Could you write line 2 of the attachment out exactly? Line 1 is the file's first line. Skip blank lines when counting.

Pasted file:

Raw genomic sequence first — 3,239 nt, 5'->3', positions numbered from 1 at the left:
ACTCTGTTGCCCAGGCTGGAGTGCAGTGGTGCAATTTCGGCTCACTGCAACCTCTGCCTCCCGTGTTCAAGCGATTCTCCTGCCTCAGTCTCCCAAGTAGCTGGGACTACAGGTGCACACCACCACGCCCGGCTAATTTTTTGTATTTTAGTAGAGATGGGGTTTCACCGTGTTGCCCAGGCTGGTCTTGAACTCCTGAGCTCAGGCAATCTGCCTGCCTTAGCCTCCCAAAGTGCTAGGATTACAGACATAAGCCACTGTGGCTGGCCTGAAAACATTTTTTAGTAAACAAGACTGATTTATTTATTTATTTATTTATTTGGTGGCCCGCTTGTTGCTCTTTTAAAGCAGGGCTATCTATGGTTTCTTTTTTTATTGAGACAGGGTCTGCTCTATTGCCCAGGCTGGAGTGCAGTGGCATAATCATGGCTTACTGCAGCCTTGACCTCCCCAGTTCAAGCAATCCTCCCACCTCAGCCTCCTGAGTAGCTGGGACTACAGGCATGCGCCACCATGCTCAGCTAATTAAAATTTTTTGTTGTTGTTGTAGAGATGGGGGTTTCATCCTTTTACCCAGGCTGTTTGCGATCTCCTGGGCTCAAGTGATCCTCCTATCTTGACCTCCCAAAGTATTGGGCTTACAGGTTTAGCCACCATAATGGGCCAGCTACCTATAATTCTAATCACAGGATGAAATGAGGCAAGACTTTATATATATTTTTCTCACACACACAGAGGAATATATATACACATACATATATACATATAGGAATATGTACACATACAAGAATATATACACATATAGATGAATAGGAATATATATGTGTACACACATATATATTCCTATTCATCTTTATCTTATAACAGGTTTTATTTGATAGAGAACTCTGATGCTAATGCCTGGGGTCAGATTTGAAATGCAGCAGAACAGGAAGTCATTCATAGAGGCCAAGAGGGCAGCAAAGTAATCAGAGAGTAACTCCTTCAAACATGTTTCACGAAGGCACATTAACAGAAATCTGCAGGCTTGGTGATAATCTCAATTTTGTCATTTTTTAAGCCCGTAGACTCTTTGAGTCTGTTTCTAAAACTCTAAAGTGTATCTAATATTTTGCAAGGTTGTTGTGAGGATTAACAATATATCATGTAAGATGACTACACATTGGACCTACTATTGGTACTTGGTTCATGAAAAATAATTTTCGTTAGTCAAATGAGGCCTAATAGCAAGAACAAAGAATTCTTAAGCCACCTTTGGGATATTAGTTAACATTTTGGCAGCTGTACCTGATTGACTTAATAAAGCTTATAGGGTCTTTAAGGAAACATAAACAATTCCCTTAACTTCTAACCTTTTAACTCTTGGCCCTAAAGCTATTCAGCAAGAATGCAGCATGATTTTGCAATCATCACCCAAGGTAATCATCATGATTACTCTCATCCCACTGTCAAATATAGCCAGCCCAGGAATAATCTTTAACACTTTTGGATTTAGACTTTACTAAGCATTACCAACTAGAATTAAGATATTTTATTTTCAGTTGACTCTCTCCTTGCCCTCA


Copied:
ACTCTGTTGCCCAGGCTGGAGTGCAGTGGTGCAATTTCGGCTCACTGCAACCTCTGCCTCCCGTGTTCAAGCGATTCTCCTGCCTCAGTCTCCCAAGTAGCTGGGACTACAGGTGCACACCACCACGCCCGGCTAATTTTTTGTATTTTAGTAGAGATGGGGTTTCACCGTGTTGCCCAGGCTGGTCTTGAACTCCTGAGCTCAGGCAATCTGCCTGCCTTAGCCTCCCAAAGTGCTAGGATTACAGACATAAGCCACTGTGGCTGGCCTGAAAACATTTTTTAGTAAACAAGACTGATTTATTTATTTATTTATTTATTTGGTGGCCCGCTTGTTGCTCTTTTAAAGCAGGGCTATCTATGGTTTCTTTTTTTATTGAGACAGGGTCTGCTCTATTGCCCAGGCTGGAGTGCAGTGGCATAATCATGGCTTACTGCAGCCTTGACCTCCCCAGTTCAAGCAATCCTCCCACCTCAGCCTCCTGAGTAGCTGGGACTACAGGCATGCGCCACCATGCTCAGCTAATTAAAATTTTTTGTTGTTGTTGTAGAGATGGGGGTTTCATCCTTTTACCCAGGCTGTTTGCGATCTCCTGGGCTCAAGTGATCCTCCTATCTTGACCTCCCAAAGTATTGGGCTTACAGGTTTAGCCACCATAATGGGCCAGCTACCTATAATTCTAATCACAGGATGAAATGAGGCAAGACTTTATATATATTTTTCTCACACACACAGAGGAATATATATACACATACATATATACATATAGGAATATGTACACATACAAGAATATATACACATATAGATGAATAGGAATATATATGTGTACACACATATATATTCCTATTCATCTTTATCTTATAACAGGTTTTATTTGATAGAGAACTCTGATGCTAATGCCTGGGGTCAGATTTGAAATGCAGCAGAACAGGAAGTCATTCATAGAGGCCAAGAGGGCAGCAAAGTAATCAGAGAGTAACTCCTTCAAACATGTTTCACGAAGGCACATTAACAGAAATCTGCAGGCTTGGTGATAATCTCAATTTTGTCATTTTTTAAGCCCGTAGACTCTTTGAGTCTGTTTCTAAAACTCTAAAGTGTATCTAATATTTTGCAAGGTTGTTGTGAGGATTAACAATATATCATGTAAGATGACTACACATTGGACCTACTATTGGTACTTGGTTCATGAAAAATAATTTTCGTTAGTCAAATGAGGCCTAATAGCAAGAACAAAGAATTCTTAAGCCACCTTTGGGATATTAGTTAACATTTTGGCAGCTGTACCTGATTGACTTAATAAAGCTTATAGGGTCTTTAAGGAAACATAAACAATTCCCTTAACTTCTAACCTTTTAACTCTTGGCCCTAAAGCTATTCAGCAAGAATGCAGCATGATTTTGCAATCATCACCCAAGGTAATCATCATGATTACTCTCATCCCACTGTCAAATATAGCCAGCCCAGGAATAATCTTTAACACTTTTGGATTTAGACTTTACTAAGCATTACCAACTAGAATTAAGATATTTTATTTTCAGTTGACTCTCTCCTTGCCCTCA